Mutational spectrum of COL1A1 and COL1A2 in Egyptian patients with autosomal dominant osteogenesis imperfecta with clinical severity score and genotype/phenotype correlation

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Osteogenesis imperfecta (OI) is a heterogeneous genetic disorder characterized by fractures with minimal or absent trauma and low bone mass. The clinical features of OI range from perinatal lethality to severe skeletal deformities, mobility impairments and short stature to nearly asymptomatic individuals with a mild predisposition. OI is inherited in both autosomal dominant and recessive inheritance patterns. The large majority of OI cases follow a dominant pattern of inheritance or are sporadic and result from heterozygous mutations in COL1A1 or COL1A2, the genes that encode the proαl (I) and proα2 (I) chains of type I collagen, the major structural protein of bone. Numerous approaches for the classification of OI have been published, among which the Sillence classification is the most commonly used. A more quantitative clinical scoring system to assess the severity of the cases was applied to our patients.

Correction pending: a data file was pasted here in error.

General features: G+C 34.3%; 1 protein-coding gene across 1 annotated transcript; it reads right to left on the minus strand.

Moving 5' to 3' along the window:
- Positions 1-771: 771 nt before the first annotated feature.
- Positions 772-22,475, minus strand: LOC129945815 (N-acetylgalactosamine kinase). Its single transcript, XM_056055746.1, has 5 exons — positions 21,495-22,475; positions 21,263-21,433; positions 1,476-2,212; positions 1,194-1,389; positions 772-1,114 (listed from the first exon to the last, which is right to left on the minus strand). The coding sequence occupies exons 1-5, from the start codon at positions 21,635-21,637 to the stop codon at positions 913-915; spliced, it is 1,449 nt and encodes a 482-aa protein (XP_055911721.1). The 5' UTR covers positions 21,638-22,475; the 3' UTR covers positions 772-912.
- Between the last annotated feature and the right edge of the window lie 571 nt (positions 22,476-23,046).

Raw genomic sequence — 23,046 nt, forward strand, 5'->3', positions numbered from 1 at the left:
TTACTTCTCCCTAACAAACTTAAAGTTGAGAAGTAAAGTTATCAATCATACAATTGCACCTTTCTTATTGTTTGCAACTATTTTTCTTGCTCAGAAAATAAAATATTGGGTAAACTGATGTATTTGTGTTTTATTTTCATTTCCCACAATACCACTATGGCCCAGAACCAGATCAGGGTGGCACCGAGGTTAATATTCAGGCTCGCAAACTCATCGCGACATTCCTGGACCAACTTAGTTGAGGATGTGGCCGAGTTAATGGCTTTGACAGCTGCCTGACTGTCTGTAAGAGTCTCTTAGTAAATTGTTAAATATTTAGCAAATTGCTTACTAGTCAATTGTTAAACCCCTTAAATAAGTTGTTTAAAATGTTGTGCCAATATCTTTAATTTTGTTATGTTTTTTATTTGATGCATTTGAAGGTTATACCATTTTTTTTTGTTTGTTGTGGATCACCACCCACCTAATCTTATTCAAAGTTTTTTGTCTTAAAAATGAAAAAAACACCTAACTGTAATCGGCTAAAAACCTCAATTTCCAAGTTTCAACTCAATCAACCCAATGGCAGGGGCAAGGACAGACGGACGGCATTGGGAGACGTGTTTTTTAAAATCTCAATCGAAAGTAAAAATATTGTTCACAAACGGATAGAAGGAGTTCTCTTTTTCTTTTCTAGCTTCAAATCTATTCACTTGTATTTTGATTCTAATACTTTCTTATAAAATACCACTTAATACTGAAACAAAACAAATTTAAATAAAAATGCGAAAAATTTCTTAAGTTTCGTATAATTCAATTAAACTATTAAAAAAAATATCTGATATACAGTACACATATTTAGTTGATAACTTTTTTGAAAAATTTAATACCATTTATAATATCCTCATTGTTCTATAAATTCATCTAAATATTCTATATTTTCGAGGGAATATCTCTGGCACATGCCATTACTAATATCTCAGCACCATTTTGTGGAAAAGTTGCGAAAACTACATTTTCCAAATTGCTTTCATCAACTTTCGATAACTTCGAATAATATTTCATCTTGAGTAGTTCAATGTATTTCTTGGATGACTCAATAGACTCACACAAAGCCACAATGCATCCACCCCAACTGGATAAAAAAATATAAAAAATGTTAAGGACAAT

Patients and methods

Here we report on the clinical and mutational spectrum of COL1A1 and COL1A2 genes in 11 patients from four unrelated Egyptian families with autosomal dominant osteogenesis imperfecta. We attempted a genotype–phenotype correlation based on our study in comparison with previous reports.


Direct sequencing of COL1A1 and COL1A2 revealed four distinct pathogenic mutations in the COL1A1 gene (p.G26D, p.Q822*, p.R1026* and p.R882*). In contrast, no mutations were identified in COL1A2. Mutations cosegregated with the phenotype in all families.


Our results show no common or hotspot COL1A1 mutations; this might reflect genetic heterogeneity of the disease in Egyptian patients. There was no clear-cut genotype–phenotype correlation that needs to be investigated by the study of more affected families. To our knowledge this is the first study to report on the mutational spectrum of autosomal dominant osteogenesis imperfecta among Egyptians.

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